Combination Theorem for Complex Derivatives/Quotient Rule

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Theorem

Let $D$ be an open subset of the set of complex numbers $\C$.

Let $f, g: D \to \C$ be complex-differentiable functions.


Let $\dfrac f g$ denote the pointwise quotient of the functions $f$ and $g$.


Then $\dfrac f g$ is complex-differentiable in $D \setminus \set {x \in D: \map g z = 0}$.

For all $z \in D$ with $\map g z \ne 0$:

$\map {\paren {\dfrac f g}'} z = \dfrac {\map {f'} z \map g z - \map f z \map {g'} z} {\paren {\map g z}^2}$

where $\paren {\dfrac f g}'$ denotes the derivative of $\dfrac f g$.


Proof

Denote the open ball of $0$ with radius $r \in \R_{>0}$ as $\map {B_r} 0$.

Let $z \in D \setminus \set {x \in D: \map g z = 0}$.

By the Alternative Differentiability Condition, it follows that there exists $r_0 \in \R_{>0}$ such that for all $h \in \map {B_{r_0} } 0 \setminus \set 0$:

$\map f {z + h} = \map f z + h \paren {\map {f'} z + \map {\epsilon_f} h}$
$\map g {z + h} = \map g z + h \paren {\map {g'} z + \map {\epsilon_g} h}$

where $\epsilon_f, \epsilon_g: \map {B_{r_0} } 0 \setminus \set 0 \to \C$ are continuous functions that converge to $0$ as $h$ tends to $0$.

From Complex-Differentiable Function is Continuous, it follows that $g$ is continuous at $z$.

Then there exists $r_1 \in \R_{>0}$ such that for all $h \in \map {B_{r_1} } 0$, we have $\size {\map g {z + h} - \map g z} < \size {\map g z}$.

Then by Backwards Form of Triangle Inequality:

$\map g {z + h} \ne 0$ for all $h \in \map {B_{r_1} } 0$

Put $r = \min \set {r_0, r_1}$.

Then for all $h \in B_r \setminus \set 0$:

\(\displaystyle \dfrac {\map f {z + h} } {\map g {z + h} }\) \(=\) \(\displaystyle \dfrac {\map f z} {\map g z} + \dfrac {\map f {z + h} - \map f z} {\map g {z + h} } - \map f z \dfrac {\map g {z + h} - \map g z} {\map g z \map g {z + h} }\) adding and subtracting the same quantity
\(\displaystyle \) \(=\) \(\displaystyle \dfrac {\map f z} {\map g z} + \dfrac {h \paren {\map {f'} z + \map {\epsilon_f} h} } {\map g z + h \paren {\map {g'} z + \map {\epsilon_g} h} } - \dfrac {\map f z h \paren {\map {g'} z \map {\epsilon_g} h} } {\map g z \paren {\map g z + h \paren {\map {g'} z + \map {\epsilon_g} h} } }\)
\(\displaystyle \) \(=\) \(\displaystyle \dfrac {\map f z} {\map g z} + h \dfrac {\map {f'} z \map g z + \map g z \map {\epsilon_f} h - \map f z \map {g'} z - \map f z \map {\epsilon_g} h} {\paren {\map g z}^2 + \map {\epsilon_0} h}\) with $\map {\epsilon_0} h = h \map {g'} z \paren {\map {g'} z + \map {\epsilon_g} h}$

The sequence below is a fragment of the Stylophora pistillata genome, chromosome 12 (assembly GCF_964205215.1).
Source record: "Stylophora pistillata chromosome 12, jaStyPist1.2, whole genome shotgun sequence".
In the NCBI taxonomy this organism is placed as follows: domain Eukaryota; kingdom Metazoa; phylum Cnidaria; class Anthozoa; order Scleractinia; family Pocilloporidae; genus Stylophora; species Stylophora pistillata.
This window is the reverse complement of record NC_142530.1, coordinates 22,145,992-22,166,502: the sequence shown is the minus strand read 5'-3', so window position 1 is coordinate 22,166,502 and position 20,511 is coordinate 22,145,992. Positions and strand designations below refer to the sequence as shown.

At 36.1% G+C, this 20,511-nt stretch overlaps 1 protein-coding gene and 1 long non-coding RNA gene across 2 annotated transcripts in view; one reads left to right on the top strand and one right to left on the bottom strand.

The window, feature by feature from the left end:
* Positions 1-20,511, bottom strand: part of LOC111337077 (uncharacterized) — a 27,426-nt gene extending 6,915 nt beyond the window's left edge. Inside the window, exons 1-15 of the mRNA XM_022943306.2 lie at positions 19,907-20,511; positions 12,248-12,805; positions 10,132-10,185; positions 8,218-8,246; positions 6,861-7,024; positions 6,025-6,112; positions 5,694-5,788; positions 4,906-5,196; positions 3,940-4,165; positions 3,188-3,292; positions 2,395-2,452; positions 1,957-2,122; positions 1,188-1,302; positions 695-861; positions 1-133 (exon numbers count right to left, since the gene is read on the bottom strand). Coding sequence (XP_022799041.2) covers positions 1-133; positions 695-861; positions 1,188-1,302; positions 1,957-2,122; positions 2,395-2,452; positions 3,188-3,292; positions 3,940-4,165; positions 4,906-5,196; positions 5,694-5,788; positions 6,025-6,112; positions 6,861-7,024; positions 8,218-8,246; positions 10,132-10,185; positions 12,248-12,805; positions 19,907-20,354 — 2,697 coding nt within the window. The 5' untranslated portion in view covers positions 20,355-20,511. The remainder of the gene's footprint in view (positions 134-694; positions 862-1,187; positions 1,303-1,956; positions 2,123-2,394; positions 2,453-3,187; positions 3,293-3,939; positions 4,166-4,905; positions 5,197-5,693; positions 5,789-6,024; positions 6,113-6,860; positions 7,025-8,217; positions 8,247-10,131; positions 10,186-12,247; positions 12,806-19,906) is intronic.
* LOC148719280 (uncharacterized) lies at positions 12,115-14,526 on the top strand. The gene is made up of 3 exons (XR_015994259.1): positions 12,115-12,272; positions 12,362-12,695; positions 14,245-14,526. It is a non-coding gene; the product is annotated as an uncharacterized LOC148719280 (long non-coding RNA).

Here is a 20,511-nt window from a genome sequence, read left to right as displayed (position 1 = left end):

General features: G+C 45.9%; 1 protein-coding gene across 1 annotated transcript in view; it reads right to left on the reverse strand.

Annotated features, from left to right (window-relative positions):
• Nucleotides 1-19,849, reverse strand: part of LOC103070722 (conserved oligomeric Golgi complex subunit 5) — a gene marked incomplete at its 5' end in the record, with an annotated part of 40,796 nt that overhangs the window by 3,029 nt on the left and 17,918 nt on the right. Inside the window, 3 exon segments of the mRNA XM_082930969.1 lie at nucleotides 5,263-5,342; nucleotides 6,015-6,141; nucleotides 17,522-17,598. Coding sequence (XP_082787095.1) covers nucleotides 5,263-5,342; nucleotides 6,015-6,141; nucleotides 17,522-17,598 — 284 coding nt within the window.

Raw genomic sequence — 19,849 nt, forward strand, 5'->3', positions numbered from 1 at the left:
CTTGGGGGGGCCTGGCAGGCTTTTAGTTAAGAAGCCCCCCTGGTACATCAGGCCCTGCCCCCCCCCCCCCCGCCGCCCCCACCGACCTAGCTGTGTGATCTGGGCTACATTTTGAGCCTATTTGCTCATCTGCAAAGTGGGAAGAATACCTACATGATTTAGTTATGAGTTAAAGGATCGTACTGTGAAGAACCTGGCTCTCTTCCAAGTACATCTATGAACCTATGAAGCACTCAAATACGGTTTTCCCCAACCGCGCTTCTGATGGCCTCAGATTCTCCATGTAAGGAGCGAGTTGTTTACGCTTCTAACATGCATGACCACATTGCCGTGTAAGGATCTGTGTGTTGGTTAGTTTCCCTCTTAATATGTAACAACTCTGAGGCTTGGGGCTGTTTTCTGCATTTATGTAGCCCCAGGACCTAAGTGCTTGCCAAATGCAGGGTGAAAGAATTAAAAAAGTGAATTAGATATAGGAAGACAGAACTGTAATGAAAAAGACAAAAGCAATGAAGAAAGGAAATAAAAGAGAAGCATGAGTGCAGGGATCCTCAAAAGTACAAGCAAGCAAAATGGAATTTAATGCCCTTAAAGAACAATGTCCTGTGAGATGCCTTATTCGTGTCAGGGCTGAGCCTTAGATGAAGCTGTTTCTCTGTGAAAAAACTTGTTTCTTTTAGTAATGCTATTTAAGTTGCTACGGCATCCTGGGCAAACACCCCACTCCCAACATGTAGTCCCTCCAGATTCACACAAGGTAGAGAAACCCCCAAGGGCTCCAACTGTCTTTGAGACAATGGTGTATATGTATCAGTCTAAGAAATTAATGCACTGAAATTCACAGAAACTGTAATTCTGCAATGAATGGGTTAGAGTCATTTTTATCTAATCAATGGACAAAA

\(\displaystyle \) \(=\) \(\displaystyle \dfrac {\map f z} {\map g z} + h \paren {\dfrac {\map {f'} z \map g z - \map f z \map {g'} z} { {\paren {\map g z}^2 } } + \map \epsilon h}\)

where $\epsilon: \map {B_r} 0 \setminus \set 0 \to \C$ is defined by:

$\map \epsilon h = \dfrac {\map {f'} z \map g z - \map f z \map {g'} z} {\paren {\map g z}^2 + \map {\epsilon_0} h} - \dfrac {\map {f'} z \map g z - \map f z \map {g'} z} {\paren {\map g z}^2 } + \dfrac {\map g z \map {\epsilon_f} h - \map f z \map {\epsilon_g} h} {\paren {\map g z}^2 + \map {\epsilon_0} h}$

From Combination Theorem for Continuous Functions, it follows that $\epsilon$ is continuous.

From Combination Theorem for Limits of Functions, it follows that:

\(\displaystyle \lim_{h \mathop \to 0} \map \epsilon h\) \(=\) \(\displaystyle \lim_{h \mathop \to 0} \dfrac {\map {f'} z \map g z - \map f z \map {g'} z} {\paren {\map g z}^2 + \map {\epsilon_0} h} - \dfrac {\map {f'} z \map g z - \map f z \map {g'} z} {\paren {\map g z}^2 } + \lim_{h \mathop \to 0} \dfrac {\map g z \map {\epsilon_f} h - \map f z \map {\epsilon_g} h} {\paren {\map g z}^2 + \map {\epsilon_0} h}\)
\(\displaystyle \) \(=\) \(\displaystyle \dfrac {\map {f'} z \map g z - \map f z \map {g'} z} {\paren {\map g z}^2} - \dfrac {\map {f'} z \map g z - \map f z \map {g'} z} {\paren {\map g z}^2 } + \map g z \lim_{h \mathop \to 0} \dfrac {\map {\epsilon_f} h} {\paren {\map g z}^2 + \map {\epsilon_0} h} - \map f z \lim_{h \mathop \to 0} \dfrac {\map {\epsilon_g} h} {\paren {\map g z}^2 + \map {\epsilon_0} h}\)
\(\displaystyle \) \(=\) \(\displaystyle 0\)


Then the Alternative Differentiability Condition shows that:

$\map {\paren {\dfrac f g}'} z = \dfrac {\map {f'} z \map g z - \map f z \map {g'} z} {\paren {\map g z}^2}$

$\blacksquare$


Sources